In order to identify a fungal specimen accurately it is important to adhere to a very strict set of identification criteria.  Only when all parts of the fungus have been checked against a reliable literary source may a true naming take place. 

First and foremost before the collection of specimens it is necessary to have access to several in depth field guides.  For out in the field it is obviously better to use a pocket-sized volume to make on the spot identifications, however this may result in the sacrifice of textual matter.  Specimens that may not be named out in the field can then be collected and taken for further study.  When at home with your collection it is then that more informative field guides may be used.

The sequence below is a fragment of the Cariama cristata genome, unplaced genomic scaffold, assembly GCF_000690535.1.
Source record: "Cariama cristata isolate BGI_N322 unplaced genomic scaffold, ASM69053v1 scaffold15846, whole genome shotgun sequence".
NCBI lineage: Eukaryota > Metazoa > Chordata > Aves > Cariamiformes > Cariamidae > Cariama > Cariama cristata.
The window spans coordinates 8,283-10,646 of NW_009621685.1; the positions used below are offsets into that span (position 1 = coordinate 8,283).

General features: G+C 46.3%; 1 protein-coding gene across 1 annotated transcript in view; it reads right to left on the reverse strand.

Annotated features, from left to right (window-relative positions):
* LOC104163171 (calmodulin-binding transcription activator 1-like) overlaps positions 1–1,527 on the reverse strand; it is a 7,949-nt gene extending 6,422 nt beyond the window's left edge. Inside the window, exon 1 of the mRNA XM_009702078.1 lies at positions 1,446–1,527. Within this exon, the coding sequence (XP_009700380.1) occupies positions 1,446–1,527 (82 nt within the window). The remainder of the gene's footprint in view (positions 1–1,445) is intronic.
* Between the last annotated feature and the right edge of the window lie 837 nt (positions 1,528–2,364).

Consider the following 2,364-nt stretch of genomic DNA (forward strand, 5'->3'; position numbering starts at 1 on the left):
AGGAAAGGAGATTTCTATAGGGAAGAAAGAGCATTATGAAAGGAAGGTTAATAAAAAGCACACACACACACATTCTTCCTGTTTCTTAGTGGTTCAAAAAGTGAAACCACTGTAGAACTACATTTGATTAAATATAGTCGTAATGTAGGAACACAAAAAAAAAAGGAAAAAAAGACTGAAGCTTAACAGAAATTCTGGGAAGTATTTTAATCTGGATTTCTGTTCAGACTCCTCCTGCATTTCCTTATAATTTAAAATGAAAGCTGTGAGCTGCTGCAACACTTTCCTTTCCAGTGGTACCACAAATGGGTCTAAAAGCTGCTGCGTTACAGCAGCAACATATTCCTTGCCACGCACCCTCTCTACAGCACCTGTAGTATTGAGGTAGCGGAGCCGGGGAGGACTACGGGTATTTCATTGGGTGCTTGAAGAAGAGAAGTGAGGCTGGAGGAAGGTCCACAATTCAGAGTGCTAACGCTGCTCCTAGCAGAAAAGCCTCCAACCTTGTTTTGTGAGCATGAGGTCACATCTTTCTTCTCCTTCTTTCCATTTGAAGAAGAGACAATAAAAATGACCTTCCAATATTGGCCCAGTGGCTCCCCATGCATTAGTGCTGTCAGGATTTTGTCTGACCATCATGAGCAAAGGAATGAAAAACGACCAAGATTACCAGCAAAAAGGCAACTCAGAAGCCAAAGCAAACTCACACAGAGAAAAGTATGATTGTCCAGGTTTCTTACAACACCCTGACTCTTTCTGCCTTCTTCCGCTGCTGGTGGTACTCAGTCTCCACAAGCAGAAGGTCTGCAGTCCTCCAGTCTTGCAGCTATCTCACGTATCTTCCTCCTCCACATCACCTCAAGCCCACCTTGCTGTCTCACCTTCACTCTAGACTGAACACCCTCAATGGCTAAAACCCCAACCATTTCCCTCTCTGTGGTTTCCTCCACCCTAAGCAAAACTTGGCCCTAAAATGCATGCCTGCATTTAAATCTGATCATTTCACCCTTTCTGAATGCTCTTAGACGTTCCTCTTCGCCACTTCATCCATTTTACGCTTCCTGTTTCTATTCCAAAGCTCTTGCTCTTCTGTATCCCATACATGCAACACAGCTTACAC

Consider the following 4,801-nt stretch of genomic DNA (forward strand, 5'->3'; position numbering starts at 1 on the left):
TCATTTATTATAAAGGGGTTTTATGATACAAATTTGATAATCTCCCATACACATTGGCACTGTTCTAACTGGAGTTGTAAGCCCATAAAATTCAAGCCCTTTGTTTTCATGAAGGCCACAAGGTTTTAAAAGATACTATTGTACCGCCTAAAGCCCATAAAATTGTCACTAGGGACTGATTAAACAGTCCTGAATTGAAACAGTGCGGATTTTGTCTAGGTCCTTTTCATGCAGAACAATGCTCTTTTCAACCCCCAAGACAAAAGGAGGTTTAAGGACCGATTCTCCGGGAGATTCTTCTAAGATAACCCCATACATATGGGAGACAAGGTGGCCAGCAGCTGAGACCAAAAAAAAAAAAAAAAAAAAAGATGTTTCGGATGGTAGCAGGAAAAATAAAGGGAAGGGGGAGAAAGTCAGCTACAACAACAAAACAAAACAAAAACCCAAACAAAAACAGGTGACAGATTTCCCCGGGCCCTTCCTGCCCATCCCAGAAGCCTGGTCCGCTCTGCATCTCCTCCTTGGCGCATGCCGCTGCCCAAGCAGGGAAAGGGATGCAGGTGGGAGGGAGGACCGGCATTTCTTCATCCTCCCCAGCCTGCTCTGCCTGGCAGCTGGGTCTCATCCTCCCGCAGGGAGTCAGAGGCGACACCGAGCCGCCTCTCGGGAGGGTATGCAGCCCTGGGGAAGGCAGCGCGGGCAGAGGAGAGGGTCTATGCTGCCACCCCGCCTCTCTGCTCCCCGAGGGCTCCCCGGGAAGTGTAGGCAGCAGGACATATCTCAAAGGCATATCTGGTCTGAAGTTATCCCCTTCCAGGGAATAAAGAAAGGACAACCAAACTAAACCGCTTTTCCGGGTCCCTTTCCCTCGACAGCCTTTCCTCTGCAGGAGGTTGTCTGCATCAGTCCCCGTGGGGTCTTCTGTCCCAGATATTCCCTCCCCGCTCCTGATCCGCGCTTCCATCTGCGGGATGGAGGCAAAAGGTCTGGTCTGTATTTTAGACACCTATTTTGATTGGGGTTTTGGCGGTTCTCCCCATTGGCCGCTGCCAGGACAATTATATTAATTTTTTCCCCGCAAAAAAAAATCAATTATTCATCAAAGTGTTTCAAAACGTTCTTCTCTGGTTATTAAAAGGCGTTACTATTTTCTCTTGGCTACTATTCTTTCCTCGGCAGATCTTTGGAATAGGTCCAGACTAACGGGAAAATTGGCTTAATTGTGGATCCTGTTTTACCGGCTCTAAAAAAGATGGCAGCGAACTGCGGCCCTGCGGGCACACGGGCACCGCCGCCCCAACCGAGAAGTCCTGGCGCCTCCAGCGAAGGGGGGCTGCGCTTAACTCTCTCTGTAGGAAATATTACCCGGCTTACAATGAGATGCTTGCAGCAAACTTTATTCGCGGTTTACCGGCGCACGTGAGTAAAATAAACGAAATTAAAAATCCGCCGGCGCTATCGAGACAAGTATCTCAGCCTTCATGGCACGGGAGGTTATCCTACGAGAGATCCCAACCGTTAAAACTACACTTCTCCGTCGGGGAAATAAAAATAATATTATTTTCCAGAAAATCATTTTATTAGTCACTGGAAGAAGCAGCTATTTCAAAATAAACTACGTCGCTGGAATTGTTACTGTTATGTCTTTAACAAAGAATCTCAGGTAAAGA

When out in the field collecting fungi it is vital to always take notes of habitat, colour change upon cutting and growth patterns (solitary or trooping).  Use a sharp knife to collect your specimens so as to cut clean through the fungiís stem rather than pull it out and risk damaged the mycelium.  Transport all specimens in a well-aerated, covered container therefore limiting damage and drying out.   

Once at home with the specimens a more extensive study can take place.  Each specimen should be dealt with in turn following a logical sequential identification process.  All parts of the fungus need close inspection and testing, so a knife, hand lens (58 - 520), pen and notebook and plenty of patience will be required.

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